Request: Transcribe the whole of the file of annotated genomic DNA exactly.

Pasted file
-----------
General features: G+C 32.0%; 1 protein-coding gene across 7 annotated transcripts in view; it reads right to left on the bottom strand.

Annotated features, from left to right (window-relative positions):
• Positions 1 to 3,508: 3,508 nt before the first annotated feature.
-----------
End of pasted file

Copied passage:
General features: G+C 32.0%; 1 protein-coding gene across 7 annotated transcripts in view; it reads right to left on the bottom strand.

Annotated features, from left to right (window-relative positions):
• Positions 1 to 3,508: 3,508 nt before the first annotated feature.